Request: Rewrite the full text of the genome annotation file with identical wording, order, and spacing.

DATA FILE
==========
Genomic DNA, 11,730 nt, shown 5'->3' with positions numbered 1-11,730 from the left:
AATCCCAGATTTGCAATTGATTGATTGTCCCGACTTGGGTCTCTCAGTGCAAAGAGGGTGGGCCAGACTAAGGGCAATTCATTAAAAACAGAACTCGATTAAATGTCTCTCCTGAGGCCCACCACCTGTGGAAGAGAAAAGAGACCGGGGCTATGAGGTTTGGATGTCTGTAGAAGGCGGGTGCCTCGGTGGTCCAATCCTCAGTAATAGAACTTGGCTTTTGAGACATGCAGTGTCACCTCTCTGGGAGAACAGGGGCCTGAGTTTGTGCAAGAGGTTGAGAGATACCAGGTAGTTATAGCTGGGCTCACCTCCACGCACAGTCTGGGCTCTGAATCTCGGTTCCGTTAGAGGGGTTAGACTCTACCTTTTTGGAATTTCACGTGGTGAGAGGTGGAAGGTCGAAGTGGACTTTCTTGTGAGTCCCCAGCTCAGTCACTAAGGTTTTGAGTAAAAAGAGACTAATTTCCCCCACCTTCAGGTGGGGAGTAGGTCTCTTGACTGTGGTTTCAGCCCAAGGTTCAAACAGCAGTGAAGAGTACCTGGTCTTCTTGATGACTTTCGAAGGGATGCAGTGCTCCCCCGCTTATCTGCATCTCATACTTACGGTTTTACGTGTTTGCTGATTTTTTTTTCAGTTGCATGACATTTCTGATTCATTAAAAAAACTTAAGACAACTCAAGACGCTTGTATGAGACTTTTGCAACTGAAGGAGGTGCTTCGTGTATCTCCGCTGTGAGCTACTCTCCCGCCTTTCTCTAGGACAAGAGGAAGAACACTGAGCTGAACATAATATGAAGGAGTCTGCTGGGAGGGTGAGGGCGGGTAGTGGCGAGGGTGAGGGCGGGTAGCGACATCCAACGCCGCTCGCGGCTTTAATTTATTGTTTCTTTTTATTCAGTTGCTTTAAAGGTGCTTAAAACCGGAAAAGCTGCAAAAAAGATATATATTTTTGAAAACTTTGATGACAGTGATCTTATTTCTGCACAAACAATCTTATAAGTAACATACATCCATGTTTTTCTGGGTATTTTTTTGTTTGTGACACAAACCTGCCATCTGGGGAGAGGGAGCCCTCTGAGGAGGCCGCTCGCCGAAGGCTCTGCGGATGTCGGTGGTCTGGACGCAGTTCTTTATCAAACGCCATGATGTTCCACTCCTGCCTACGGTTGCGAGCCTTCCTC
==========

Genomic DNA, 11,730 nt, shown 5'->3' with positions numbered 1-11,730 from the left:
AATCCCAGATTTGCAATTGATTGATTGTCCCGACTTGGGTCTCTCAGTGCAAAGAGGGTGGGCCAGACTAAGGGCAATTCATTAAAAACAGAACTCGATTAAATGTCTCTCCTGAGGCCCACCACCTGTGGAAGAGAAAAGAGACCGGGGCTATGAGGTTTGGATGTCTGTAGAAGGCGGGTGCCTCGGTGGTCCAATCCTCAGTAATAGAACTTGGCTTTTGAGACATGCAGTGTCACCTCTCTGGGAGAACAGGGGCCTGAGTTTGTGCAAGAGGTTGAGAGATACCAGGTAGTTATAGCTGGGCTCACCTCCACGCACAGTCTGGGCTCTGAATCTCGGTTCCGTTAGAGGGGTTAGACTCTACCTTTTTGGAATTTCACGTGGTGAGAGGTGGAAGGTCGAAGTGGACTTTCTTGTGAGTCCCCAGCTCAGTCACTAAGGTTTTGAGTAAAAAGAGACTAATTTCCCCCACCTTCAGGTGGGGAGTAGGTCTCTTGACTGTGGTTTCAGCCCAAGGTTCAAACAGCAGTGAAGAGTACCTGGTCTTCTTGATGACTTTCGAAGGGATGCAGTGCTCCCCCGCTTATCTGCATCTCATACTTACGGTTTTACGTGTTTGCTGATTTTTTTTTCAGTTGCATGACATTTCTGATTCATTAAAAAAACTTAAGACAACTCAAGACGCTTGTATGAGACTTTTGCAACTGAAGGAGGTGCTTCGTGTATCTCCGCTGTGAGCTACTCTCCCGCCTTTCTCTAGGACAAGAGGAAGAACACTGAGCTGAACATAATATGAAGGAGTCTGCTGGGAGGGTGAGGGCGGGTAGTGGCGAGGGTGAGGGCGGGTAGCGACATCCAACGCCGCTCGCGGCTTTAATTTATTGTTTCTTTTTATTCAGTTGCTTTAAAGGTGCTTAAAACCGGAAAAGCTGCAAAAAAGATATATATTTTTGAAAACTTTGATGACAGTGATCTTATTTCTGCACAAACAATCTTATAAGTAACATACATCCATGTTTTTCTGGGTATTTTTTTGTTTGTGACACAAACCTGCCATCTGGGGAGAGGGAGCCCTCTGAGGAGGCCGCTCGCCGAAGGCTCTGCGGATGTCGGTGGTCTGGACGCAGTTCTTTATCAAACGCCATGATGTTCCACTCCTGCCTACGGTTGCGAGCCTTCCTC